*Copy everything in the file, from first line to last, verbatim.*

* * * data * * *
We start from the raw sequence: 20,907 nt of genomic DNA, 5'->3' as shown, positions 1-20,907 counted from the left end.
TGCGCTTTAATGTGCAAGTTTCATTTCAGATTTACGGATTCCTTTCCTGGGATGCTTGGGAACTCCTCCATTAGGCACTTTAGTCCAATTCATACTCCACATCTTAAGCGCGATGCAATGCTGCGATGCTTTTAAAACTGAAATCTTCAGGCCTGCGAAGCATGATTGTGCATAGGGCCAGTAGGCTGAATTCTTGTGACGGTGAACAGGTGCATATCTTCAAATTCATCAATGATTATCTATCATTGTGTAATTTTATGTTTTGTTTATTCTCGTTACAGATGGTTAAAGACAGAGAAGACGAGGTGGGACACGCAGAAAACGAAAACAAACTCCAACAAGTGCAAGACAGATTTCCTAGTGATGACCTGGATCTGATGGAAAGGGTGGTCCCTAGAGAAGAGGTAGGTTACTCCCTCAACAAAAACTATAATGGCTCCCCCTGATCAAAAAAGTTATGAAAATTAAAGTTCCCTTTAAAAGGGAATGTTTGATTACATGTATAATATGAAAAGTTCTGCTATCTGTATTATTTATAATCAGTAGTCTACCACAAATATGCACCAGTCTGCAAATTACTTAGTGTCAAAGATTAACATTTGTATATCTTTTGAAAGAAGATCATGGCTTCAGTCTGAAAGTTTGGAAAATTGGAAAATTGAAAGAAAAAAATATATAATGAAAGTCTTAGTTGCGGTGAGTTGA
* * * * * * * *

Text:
We start from the raw sequence: 20,907 nt of genomic DNA, 5'->3' as shown, positions 1-20,907 counted from the left end.
TGCGCTTTAATGTGCAAGTTTCATTTCAGATTTACGGATTCCTTTCCTGGGATGCTTGGGAACTCCTCCATTAGGCACTTTAGTCCAATTCATACTCCACATCTTAAGCGCGATGCAATGCTGCGATGCTTTTAAAACTGAAATCTTCAGGCCTGCGAAGCATGATTGTGCATAGGGCCAGTAGGCTGAATTCTTGTGACGGTGAACAGGTGCATATCTTCAAATTCATCAATGATTATCTATCATTGTGTAATTTTATGTTTTGTTTATTCTCGTTACAGATGGTTAAAGACAGAGAAGACGAGGTGGGACACGCAGAAAACGAAAACAAACTCCAACAAGTGCAAGACAGATTTCCTAGTGATGACCTGGATCTGATGGAAAGGGTGGTCCCTAGAGAAGAGGTAGGTTACTCCCTCAACAAAAACTATAATGGCTCCCCCTGATCAAAAAAGTTATGAAAATTAAAGTTCCCTTTAAAAGGGAATGTTTGATTACATGTATAATATGAAAAGTTCTGCTATCTGTATTATTTATAATCAGTAGTCTACCACAAATATGCACCAGTCTGCAAATTACTTAGTGTCAAAGATTAACATTTGTATATCTTTTGAAAGAAGATCATGGCTTCAGTCTGAAAGTTTGGAAAATTGGAAAATTGAAAGAAAAAAATATATAATGAAAGTCTTAGTTGCGGTGAGTTGA